It has been 10 years since the 2009 Ram 1500 pickup rocked the truck world by tossing aside its leaf-spring rear suspension in favor of a more civilized coil-spring setup. For 2013, the automaker bestowed the Ram 1500 with a powerful Pentastar 3.6-liter V6 base engine, an unheard-of (for a pickup) eight-speed automatic transmission, an optional four-corner air suspension, and a spruced-up interior with smart tech features. A year later, the 2014 version offered a 3.0-liter EcoDiesel V6 engine option, the only one of its kind.
To say it was an amazing 10-year run would be an understatement, and we became bigger fans of the Ram as each transformative change came out. But there's only so much you can squeeze from a single generation of any vehicle platform. At some point you've got to hit the reset button, and that's just what the automaker's done with the fully redesigned 2019 Ram 1500 pickup. We recently caught up with a preproduction example and spent some time behind the wheel to figure what Ram's come up with this time around.
More Size, Less Weight
The Ram's coil suspension and eight-speed transmission made it the smoothest-riding and most drivable pickup on the market. But there was a problem. Its crew cab, the most sought-after version of any such pickup, offered the least backseat legroom in full-size truckdom. It wasn't exactly cramped, but the competition felt palatial by comparison.
That's now ancient history because the 2019 Ram 1500 crew cab has the most backseat legroom of them all. Credit the longer frame and a 4.1-inch wheelbase stretch that allows the cab to grow a like amount. All of the gain — plus a little extra earned through clever interior packaging — has been gifted to the back seat to produce a massive 4.9-inch increase in rear legroom. There's now so much room the Ram folks snuck in a reclining mechanism. After trying it out, we can affirm that this is the one we want for a long-distance road trip.
More truck should mean more weight, but that hasn't happened. Fully 98 percent of the new frame is made from high-strength steel, and the shape of the frame rails and crossmembers has been optimized to take full advantage to the tune of 100 pounds saved. Another 120 or so pounds were carved from the body shell using similar optimization techniques and clever materials, and 20 more pounds were taken from the suspension and running gear. The switch to an aluminum tailgate shaved 15 pounds alone. It all adds up to as much as 255 pounds off certain Quad Cab versions of the truck, with most crew cabs losing 150 to 200 pounds.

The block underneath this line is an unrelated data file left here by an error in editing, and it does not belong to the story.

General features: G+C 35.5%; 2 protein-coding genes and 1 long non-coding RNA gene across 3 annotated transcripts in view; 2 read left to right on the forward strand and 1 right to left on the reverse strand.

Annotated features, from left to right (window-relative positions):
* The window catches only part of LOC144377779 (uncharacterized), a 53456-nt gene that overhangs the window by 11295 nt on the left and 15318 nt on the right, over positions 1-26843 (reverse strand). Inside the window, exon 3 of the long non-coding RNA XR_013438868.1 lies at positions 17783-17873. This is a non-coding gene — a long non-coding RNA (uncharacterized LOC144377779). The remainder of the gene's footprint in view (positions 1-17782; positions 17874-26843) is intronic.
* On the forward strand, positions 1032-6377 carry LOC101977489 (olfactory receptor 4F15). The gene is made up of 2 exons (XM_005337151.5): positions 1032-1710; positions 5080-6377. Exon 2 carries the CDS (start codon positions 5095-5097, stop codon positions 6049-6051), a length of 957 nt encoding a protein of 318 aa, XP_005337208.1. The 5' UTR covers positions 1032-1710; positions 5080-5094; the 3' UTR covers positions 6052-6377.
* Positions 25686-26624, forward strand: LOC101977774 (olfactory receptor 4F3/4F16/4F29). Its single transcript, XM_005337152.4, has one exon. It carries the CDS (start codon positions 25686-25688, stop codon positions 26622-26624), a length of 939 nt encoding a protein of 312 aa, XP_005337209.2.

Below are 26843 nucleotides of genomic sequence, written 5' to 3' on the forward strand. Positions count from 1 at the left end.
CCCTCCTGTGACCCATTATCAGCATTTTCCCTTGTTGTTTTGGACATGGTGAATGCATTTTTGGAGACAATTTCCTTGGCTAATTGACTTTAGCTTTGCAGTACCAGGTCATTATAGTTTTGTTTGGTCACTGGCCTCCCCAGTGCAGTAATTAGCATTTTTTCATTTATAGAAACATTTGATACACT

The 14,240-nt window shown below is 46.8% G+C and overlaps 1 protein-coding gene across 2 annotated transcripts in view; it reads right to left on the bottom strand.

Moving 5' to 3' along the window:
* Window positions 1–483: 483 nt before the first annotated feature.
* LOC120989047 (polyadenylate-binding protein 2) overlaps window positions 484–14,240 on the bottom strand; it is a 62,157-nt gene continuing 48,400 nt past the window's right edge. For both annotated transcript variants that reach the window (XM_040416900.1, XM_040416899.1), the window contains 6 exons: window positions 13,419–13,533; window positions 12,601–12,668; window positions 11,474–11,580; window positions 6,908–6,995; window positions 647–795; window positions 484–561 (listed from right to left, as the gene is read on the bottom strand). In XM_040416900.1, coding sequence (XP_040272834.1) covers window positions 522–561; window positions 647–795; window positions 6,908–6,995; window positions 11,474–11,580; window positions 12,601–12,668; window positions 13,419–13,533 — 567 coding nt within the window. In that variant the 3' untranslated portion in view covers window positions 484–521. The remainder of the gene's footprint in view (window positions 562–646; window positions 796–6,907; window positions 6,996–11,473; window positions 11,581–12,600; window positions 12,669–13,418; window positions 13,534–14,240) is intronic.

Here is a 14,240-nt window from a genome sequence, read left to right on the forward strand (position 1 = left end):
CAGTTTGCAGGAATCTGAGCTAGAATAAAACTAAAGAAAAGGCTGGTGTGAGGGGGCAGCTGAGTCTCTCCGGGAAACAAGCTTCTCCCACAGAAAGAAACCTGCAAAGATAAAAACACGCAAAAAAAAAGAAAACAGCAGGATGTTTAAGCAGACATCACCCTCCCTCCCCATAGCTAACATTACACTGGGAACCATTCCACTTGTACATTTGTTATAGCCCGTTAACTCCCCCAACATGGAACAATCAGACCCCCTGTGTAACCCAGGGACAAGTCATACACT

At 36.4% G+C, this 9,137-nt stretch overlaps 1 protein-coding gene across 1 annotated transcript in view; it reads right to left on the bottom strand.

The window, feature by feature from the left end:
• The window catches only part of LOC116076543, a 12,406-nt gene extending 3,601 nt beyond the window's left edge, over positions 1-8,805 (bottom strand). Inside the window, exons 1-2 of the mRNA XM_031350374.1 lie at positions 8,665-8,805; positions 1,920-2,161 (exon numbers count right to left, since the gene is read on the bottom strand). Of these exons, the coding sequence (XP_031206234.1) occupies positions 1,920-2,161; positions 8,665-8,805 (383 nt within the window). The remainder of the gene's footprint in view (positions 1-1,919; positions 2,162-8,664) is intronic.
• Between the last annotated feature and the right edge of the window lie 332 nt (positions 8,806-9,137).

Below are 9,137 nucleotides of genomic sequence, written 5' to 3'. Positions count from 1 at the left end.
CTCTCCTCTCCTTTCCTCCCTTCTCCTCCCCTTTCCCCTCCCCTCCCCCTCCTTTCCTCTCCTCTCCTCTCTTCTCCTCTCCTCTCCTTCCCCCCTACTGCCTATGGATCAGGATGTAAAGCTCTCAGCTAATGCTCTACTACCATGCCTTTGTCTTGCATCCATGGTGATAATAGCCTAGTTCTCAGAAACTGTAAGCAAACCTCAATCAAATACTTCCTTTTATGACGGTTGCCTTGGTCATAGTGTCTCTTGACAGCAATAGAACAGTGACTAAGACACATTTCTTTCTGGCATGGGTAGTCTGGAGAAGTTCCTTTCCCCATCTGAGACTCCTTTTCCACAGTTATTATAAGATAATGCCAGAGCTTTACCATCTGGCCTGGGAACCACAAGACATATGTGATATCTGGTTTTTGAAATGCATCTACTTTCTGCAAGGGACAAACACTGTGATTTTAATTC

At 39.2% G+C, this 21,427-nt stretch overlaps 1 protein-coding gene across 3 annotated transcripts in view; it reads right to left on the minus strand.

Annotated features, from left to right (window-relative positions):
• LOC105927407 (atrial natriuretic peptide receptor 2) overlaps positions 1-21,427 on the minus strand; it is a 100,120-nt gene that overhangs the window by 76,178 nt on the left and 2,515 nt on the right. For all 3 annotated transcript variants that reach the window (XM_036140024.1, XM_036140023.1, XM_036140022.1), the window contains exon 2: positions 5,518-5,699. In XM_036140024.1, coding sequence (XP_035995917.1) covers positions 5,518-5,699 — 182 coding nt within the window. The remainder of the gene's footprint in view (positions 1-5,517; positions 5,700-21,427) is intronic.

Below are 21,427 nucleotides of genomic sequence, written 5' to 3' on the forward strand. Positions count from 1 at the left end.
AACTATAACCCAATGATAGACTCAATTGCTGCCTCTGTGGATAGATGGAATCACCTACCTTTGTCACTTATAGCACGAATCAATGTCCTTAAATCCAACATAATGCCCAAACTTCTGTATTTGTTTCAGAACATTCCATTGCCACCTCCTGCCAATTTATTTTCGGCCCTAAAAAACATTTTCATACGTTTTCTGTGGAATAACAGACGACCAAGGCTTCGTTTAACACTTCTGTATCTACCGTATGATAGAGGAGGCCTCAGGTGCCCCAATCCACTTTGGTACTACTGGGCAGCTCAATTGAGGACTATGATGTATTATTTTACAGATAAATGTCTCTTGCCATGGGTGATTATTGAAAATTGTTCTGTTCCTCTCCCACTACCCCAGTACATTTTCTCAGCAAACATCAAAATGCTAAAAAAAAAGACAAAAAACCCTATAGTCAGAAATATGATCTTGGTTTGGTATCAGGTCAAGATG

One Transmission, Two Engines, Three Powertrains
The 5.7-liter Hemi V8 engine is back, and it's paired with a brainier version of the eight-speed transmission with more advanced shift logic. The Hemi makes the same 395 horsepower and 410 pound-feet of torque as before, and its EPA fuel economy rating remains unchanged at 15 mpg city/22 mpg highway. But the combination feels more willing because of the reduced weight and smarter shifts. It sounds more refined, too, because this new frame is considerably more rigid and less prone to vibration. On the highway, we forgot all about the faint flatulent drone that signaled when last year's Hemi shut off half its cylinders to save fuel thanks to a new scheme involving active mass dampers and speaker-fed noise cancellation.